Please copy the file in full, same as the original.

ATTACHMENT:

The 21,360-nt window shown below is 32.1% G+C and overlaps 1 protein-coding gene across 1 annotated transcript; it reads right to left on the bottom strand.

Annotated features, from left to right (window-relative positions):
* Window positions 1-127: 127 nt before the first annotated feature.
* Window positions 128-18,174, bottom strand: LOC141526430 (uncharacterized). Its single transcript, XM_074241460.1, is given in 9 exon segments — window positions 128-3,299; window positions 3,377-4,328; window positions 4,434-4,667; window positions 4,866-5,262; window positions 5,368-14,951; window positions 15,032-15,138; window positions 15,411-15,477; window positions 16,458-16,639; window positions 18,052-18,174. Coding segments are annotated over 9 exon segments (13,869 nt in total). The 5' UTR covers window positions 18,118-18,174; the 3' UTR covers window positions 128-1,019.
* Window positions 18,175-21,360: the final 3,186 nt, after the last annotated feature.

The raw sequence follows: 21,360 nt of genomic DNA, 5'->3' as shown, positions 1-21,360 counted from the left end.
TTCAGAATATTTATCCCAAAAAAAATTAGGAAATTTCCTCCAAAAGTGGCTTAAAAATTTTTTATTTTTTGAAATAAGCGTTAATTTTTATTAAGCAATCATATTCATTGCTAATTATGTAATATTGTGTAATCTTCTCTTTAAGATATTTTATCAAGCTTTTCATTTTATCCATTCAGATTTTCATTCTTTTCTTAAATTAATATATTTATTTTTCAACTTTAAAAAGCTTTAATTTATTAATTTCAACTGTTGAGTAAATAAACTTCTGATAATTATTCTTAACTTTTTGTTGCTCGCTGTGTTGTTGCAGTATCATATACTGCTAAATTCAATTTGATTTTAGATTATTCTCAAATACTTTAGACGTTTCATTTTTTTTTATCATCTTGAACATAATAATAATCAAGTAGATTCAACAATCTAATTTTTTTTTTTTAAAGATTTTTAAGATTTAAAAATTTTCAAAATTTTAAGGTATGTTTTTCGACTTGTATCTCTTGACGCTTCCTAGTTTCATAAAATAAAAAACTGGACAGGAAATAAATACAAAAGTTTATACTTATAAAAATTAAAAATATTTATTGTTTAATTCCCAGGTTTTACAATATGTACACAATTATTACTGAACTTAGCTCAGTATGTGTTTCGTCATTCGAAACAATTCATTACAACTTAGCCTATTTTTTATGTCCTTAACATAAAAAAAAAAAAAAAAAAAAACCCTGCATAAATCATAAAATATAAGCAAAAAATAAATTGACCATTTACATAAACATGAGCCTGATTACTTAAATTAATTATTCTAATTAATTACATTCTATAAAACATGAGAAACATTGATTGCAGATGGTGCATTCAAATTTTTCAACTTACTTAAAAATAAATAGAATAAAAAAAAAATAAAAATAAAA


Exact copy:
The 21,360-nt window shown below is 32.1% G+C and overlaps 1 protein-coding gene across 1 annotated transcript; it reads right to left on the bottom strand.

Annotated features, from left to right (window-relative positions):
* Window positions 1-127: 127 nt before the first annotated feature.
* Window positions 128-18,174, bottom strand: LOC141526430 (uncharacterized). Its single transcript, XM_074241460.1, is given in 9 exon segments — window positions 128-3,299; window positions 3,377-4,328; window positions 4,434-4,667; window positions 4,866-5,262; window positions 5,368-14,951; window positions 15,032-15,138; window positions 15,411-15,477; window positions 16,458-16,639; window positions 18,052-18,174. Coding segments are annotated over 9 exon segments (13,869 nt in total). The 5' UTR covers window positions 18,118-18,174; the 3' UTR covers window positions 128-1,019.
* Window positions 18,175-21,360: the final 3,186 nt, after the last annotated feature.

The raw sequence follows: 21,360 nt of genomic DNA, 5'->3' as shown, positions 1-21,360 counted from the left end.
TTCAGAATATTTATCCCAAAAAAAATTAGGAAATTTCCTCCAAAAGTGGCTTAAAAATTTTTTATTTTTTGAAATAAGCGTTAATTTTTATTAAGCAATCATATTCATTGCTAATTATGTAATATTGTGTAATCTTCTCTTTAAGATATTTTATCAAGCTTTTCATTTTATCCATTCAGATTTTCATTCTTTTCTTAAATTAATATATTTATTTTTCAACTTTAAAAAGCTTTAATTTATTAATTTCAACTGTTGAGTAAATAAACTTCTGATAATTATTCTTAACTTTTTGTTGCTCGCTGTGTTGTTGCAGTATCATATACTGCTAAATTCAATTTGATTTTAGATTATTCTCAAATACTTTAGACGTTTCATTTTTTTTTATCATCTTGAACATAATAATAATCAAGTAGATTCAACAATCTAATTTTTTTTTTTTAAAGATTTTTAAGATTTAAAAATTTTCAAAATTTTAAGGTATGTTTTTCGACTTGTATCTCTTGACGCTTCCTAGTTTCATAAAATAAAAAACTGGACAGGAAATAAATACAAAAGTTTATACTTATAAAAATTAAAAATATTTATTGTTTAATTCCCAGGTTTTACAATATGTACACAATTATTACTGAACTTAGCTCAGTATGTGTTTCGTCATTCGAAACAATTCATTACAACTTAGCCTATTTTTTATGTCCTTAACATAAAAAAAAAAAAAAAAAAAAACCCTGCATAAATCATAAAATATAAGCAAAAAATAAATTGACCATTTACATAAACATGAGCCTGATTACTTAAATTAATTATTCTAATTAATTACATTCTATAAAACATGAGAAACATTGATTGCAGATGGTGCATTCAAATTTTTCAACTTACTTAAAAATAAATAGAATAAAAAAAAAATAAAAATAAAA